If you are looking for a great jacket cut for the transitional period between autumn and winter, we recommend the Nadja jacket pattern. Nadja is not particularly difficult to work with as it only has seam pockets and no buttonholes. The light A-silhouette allows for different combinations in a variety of ways, e.g. B. over a dress , but also with wide trousers such as Nuru or Anke . The style is very puristic, only with a chest dart in the front and the high stand-up collar does the jacket look clean. So that even those who are not very experienced can process this cut, we have chosen the closure solution with printers that can be sewn on by hand.
Length at center back = 57-65 cm.
In these instructions, Nadja was sewn from faux fur. This cannot be glued on, otherwise the hair will be ironed flat, so we will show you how to process it without inserts. However, we will describe to you the individual work steps where and when the insert is normally used.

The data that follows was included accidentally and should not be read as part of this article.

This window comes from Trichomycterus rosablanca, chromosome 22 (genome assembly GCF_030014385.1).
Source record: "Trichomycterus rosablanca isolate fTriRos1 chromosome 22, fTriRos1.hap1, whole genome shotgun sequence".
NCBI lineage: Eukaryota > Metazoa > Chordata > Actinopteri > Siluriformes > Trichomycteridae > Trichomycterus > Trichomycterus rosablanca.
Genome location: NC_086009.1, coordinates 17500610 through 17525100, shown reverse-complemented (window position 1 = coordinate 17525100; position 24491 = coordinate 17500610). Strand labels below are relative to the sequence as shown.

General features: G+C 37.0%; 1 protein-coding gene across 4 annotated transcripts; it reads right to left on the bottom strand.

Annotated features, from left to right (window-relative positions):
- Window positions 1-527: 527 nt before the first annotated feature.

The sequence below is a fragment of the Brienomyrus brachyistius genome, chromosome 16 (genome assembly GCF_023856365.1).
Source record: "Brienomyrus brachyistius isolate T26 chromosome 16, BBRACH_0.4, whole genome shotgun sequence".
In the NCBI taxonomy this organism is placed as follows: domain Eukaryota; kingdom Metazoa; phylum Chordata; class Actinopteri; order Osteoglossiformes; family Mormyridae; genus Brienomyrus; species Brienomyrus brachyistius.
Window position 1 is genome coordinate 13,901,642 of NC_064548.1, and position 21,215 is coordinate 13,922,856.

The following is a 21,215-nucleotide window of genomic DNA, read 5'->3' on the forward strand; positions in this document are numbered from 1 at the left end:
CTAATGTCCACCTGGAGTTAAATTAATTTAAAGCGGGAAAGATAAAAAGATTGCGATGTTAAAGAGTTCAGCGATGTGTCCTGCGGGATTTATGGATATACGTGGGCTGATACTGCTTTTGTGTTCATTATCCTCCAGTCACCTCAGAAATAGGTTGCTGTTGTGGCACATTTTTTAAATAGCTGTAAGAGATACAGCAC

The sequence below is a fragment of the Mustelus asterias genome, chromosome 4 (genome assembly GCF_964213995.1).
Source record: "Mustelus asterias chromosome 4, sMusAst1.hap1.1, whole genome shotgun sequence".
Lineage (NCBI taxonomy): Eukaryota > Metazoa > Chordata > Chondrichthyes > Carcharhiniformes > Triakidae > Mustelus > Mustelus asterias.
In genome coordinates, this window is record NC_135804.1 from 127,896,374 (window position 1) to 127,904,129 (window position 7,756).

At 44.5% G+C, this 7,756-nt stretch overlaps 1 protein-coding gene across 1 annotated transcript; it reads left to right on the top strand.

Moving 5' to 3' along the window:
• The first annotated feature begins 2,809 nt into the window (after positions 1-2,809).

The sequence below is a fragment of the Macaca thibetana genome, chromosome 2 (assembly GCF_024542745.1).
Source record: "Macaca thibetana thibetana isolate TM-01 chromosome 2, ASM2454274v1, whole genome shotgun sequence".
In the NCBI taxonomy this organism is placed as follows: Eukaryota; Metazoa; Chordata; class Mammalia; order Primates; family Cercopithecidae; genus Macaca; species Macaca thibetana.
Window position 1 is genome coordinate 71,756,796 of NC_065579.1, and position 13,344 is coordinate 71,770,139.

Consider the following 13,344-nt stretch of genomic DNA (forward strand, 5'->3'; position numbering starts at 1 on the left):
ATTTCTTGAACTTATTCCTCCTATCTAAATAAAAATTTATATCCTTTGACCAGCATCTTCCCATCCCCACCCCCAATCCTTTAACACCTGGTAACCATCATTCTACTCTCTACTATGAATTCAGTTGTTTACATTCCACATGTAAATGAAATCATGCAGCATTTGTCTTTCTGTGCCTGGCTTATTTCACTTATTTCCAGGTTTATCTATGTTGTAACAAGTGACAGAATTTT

We recommend wool, boucle or faux fur.
|Thin raglan padding
Cut the pattern pieces from your outer fabric, lining fabric and interlining. Lay the fabric right side up. Lay the selvages parallel to the middle so that you can place the back piece, collar, back facing and back F in the fold. The pattern pieces should all lie face up. Always align the thread arrow in the same direction on all pieces and parallel to the selvedge of the fabric. Transfer all the clips from the pattern through a 3mm long incision with scissors or chalk and mark the ends of the darts. Clip the seam allowance in the fabric fold because this is always a center. Markings define positions of dart ends, pocket positions, and much more. Transfer these either with chalk or pins. It is best to roughly cut all outer fabric parts that will be completely covered with inserts first. After you have fixed the insert, cut it out exactly. There is also a video about gluing and fixing cut parts here.
To make feeding easier for you, we have a video for you here.
What you need from fabric:
- 2x front part opposite
- 1x back part in the break
- 2x upper sleeves in opposite directions
- 2x undersleeves in opposite directions
- 2x pocket bag receipt opposite
also with insert (except faux fur):
- 2x plaque front part see photo
- 2x collar in break
- 1x receipt at the back of the break
- 2x receipts on the front opposite each other
You need from food:
- 1x back part-F in the break